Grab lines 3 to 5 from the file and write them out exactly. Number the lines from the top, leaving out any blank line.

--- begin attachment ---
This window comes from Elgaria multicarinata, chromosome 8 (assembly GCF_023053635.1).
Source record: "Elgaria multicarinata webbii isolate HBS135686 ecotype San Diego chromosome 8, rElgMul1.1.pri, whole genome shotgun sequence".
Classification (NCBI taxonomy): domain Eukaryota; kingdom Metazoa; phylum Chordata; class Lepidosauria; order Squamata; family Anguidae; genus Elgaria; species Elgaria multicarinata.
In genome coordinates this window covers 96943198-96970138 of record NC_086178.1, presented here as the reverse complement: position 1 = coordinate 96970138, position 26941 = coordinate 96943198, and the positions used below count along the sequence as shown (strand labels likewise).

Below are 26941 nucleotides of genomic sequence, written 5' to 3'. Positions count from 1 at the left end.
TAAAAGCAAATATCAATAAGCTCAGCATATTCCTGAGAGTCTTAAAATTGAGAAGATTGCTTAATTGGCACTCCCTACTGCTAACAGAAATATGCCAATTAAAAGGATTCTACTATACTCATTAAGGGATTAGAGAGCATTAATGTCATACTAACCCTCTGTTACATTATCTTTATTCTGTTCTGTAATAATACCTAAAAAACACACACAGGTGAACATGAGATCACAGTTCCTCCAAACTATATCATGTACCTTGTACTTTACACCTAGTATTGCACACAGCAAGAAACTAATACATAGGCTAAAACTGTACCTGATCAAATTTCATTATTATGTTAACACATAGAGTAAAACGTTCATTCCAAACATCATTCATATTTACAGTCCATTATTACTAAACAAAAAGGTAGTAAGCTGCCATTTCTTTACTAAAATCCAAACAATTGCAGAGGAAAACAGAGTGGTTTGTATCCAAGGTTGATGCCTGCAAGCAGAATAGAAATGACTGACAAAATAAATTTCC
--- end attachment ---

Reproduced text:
Classification (NCBI taxonomy): domain Eukaryota; kingdom Metazoa; phylum Chordata; class Lepidosauria; order Squamata; family Anguidae; genus Elgaria; species Elgaria multicarinata.
In genome coordinates this window covers 96943198-96970138 of record NC_086178.1, presented here as the reverse complement: position 1 = coordinate 96970138, position 26941 = coordinate 96943198, and the positions used below count along the sequence as shown (strand labels likewise).

Below are 26941 nucleotides of genomic sequence, written 5' to 3'. Positions count from 1 at the left end.